- Salary.com, a compensation data and analytics firm, and Compdata Surveys & Consulting, a comp survey data and consulting firm, have announced their merger, bringing together data from more than 25,000 organizations, 14 industries and 100 countries, Salary.com said in a statement.
- The pairing matches Salary.com's analytics platform with Compdata's deep vertical database of a slew of industries, including healthcare, manufacturing, logistics and higher education.
- The combined entity said it believes the merger makes it one of the top three largest compensation data providers in the U.S.
Pay challenges, including increased calls for pay equity and a tight talent market hovering around 4.0% unemployment, have pressed employers to improve analysis of their own compensation data. This move by Salary.com and Compdata may hint toward the growing turbulence in the space as employers seek solutions.
"There is a lot of data out there, but it is useless without the actionable insights that HR analytics tools provide to help HR professionals really make the best use of their time and talent," Alys Reynders Scott, chief marketing officer at Salary.com, told HR Dive in an email.
Competition for talent remains high, but salary increases have yet to match the calls for talent — though that may change in 2019, according to WorldatWork's 2018-2019 Salary Budget Survey Top-Level Results. While benefits have received a lot of fanfare as of late, money remains a powerful motivator, especially in certain industries like retail. In response to both the market and a slew of laws on pay, some employers have opted for wage increases to better attract talent and remain on top of shifting minimum wages at local levels.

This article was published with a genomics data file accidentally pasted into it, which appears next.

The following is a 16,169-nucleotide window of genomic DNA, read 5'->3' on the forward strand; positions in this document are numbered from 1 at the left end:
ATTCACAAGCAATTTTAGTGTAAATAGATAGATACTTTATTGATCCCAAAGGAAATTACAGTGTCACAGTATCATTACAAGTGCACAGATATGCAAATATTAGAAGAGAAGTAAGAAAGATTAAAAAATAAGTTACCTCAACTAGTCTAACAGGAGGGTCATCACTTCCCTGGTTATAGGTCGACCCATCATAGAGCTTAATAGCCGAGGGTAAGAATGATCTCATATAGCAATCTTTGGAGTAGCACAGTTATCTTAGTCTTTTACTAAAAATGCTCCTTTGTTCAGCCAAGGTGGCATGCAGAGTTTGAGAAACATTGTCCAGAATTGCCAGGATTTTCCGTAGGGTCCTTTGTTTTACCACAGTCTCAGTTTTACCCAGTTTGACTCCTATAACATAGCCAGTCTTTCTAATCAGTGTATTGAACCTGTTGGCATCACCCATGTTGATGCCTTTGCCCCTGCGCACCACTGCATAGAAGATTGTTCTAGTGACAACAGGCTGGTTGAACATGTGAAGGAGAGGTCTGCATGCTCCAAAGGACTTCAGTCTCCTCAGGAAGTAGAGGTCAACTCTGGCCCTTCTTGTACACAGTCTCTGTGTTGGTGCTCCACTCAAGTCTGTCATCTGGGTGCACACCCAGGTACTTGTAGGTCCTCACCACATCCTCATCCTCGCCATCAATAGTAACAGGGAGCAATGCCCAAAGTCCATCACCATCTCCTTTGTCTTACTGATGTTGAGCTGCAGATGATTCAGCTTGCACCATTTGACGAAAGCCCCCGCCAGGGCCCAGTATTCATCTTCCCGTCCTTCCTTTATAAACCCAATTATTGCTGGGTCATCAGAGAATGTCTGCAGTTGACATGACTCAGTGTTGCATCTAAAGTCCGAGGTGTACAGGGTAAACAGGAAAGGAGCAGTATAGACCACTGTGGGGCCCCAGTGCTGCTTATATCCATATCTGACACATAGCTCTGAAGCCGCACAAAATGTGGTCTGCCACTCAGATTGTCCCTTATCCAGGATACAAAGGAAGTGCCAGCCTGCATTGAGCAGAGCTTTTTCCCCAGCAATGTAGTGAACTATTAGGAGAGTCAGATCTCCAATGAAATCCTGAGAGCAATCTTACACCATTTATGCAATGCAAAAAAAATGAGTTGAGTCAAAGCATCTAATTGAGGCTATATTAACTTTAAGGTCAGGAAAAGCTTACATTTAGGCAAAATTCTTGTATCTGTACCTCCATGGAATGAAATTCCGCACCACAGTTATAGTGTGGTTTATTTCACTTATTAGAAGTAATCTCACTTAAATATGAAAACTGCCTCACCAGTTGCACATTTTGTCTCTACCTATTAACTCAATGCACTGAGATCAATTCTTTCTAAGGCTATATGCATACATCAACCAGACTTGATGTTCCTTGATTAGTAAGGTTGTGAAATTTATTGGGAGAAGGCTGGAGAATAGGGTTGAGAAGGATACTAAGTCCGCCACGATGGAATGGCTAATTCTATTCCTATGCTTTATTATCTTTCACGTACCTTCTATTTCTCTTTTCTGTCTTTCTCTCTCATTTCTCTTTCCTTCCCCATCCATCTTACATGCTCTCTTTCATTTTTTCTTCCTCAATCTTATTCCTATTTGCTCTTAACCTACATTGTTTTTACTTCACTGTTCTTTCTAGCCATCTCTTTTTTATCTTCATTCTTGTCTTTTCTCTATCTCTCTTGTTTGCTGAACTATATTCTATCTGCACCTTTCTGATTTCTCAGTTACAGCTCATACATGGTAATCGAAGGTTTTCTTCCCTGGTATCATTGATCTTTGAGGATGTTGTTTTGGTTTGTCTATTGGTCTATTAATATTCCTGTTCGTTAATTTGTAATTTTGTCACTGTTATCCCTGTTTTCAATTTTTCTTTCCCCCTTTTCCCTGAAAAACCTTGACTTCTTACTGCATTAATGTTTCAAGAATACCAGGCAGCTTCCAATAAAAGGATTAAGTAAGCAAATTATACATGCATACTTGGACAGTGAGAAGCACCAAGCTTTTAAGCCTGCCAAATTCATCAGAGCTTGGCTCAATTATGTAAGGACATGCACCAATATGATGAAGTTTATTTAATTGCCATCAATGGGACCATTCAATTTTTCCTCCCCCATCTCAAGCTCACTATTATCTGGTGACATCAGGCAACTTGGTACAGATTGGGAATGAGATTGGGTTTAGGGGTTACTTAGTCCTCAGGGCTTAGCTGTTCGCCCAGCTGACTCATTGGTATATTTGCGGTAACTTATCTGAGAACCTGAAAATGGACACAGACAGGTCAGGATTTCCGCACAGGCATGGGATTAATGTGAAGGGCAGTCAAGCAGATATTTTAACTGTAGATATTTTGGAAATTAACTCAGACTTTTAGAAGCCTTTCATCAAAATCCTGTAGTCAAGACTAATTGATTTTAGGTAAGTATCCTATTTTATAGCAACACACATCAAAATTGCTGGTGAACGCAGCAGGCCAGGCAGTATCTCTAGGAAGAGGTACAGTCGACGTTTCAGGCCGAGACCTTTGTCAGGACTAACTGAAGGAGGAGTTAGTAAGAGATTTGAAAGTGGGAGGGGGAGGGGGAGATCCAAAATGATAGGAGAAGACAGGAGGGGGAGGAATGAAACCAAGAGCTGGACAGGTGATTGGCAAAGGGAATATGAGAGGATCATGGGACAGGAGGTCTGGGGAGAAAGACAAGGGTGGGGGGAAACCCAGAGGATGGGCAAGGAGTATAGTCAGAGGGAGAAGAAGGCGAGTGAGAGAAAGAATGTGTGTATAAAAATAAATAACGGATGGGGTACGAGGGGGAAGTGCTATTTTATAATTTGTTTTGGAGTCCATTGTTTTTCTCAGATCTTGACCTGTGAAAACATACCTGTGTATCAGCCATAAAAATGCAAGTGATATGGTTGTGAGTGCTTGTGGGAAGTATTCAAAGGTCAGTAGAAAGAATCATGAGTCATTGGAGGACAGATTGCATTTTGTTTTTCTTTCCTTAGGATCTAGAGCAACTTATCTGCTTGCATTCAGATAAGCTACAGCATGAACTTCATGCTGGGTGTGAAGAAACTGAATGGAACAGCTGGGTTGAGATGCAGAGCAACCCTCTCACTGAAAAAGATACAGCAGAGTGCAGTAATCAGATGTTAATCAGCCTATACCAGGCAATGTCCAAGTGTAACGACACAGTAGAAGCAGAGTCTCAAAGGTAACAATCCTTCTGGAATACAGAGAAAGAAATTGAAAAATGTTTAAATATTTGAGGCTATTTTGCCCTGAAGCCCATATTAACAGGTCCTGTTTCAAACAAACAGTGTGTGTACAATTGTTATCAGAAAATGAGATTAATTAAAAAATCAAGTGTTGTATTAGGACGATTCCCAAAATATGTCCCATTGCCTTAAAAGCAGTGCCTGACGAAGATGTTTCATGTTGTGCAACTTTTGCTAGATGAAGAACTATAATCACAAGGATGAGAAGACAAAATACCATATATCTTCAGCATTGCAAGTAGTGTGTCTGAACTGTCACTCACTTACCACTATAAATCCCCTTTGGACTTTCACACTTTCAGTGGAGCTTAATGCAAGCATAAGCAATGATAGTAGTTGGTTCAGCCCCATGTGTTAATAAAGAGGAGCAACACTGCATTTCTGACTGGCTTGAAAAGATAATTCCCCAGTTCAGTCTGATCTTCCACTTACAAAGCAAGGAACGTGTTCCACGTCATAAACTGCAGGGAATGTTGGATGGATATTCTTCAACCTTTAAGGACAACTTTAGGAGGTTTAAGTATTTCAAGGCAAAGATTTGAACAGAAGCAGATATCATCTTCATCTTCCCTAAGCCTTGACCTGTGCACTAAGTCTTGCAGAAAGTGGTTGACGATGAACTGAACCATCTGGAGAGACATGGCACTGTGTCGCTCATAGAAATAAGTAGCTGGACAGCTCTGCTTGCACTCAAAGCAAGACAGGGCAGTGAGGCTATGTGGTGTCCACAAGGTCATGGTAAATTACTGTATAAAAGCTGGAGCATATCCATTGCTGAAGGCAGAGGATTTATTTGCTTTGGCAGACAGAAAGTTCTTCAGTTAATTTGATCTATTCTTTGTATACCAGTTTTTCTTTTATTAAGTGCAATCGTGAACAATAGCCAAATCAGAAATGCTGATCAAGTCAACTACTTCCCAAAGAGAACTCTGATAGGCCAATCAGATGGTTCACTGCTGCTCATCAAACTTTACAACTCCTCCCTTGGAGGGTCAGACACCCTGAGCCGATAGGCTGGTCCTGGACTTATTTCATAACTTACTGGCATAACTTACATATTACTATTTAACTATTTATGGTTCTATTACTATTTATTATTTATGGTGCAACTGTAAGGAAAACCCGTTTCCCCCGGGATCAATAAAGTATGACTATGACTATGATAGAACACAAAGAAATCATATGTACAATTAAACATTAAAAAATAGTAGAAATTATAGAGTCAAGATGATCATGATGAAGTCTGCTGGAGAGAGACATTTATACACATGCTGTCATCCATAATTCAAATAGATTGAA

But recent pay laws focus on more than just minimum wage, which is one reason why more employers are turning to pay data. More stringent pay equity laws have swept through a handful of states, including New Jersey, Oregon and Massachusetts. States and localities also continue to pass salary history bans, which are said to help stop past inequities that kept women and minorities underpaid. The comp space is complicated and will likely remain so, prompting employers to seek modernized solutions to their needs.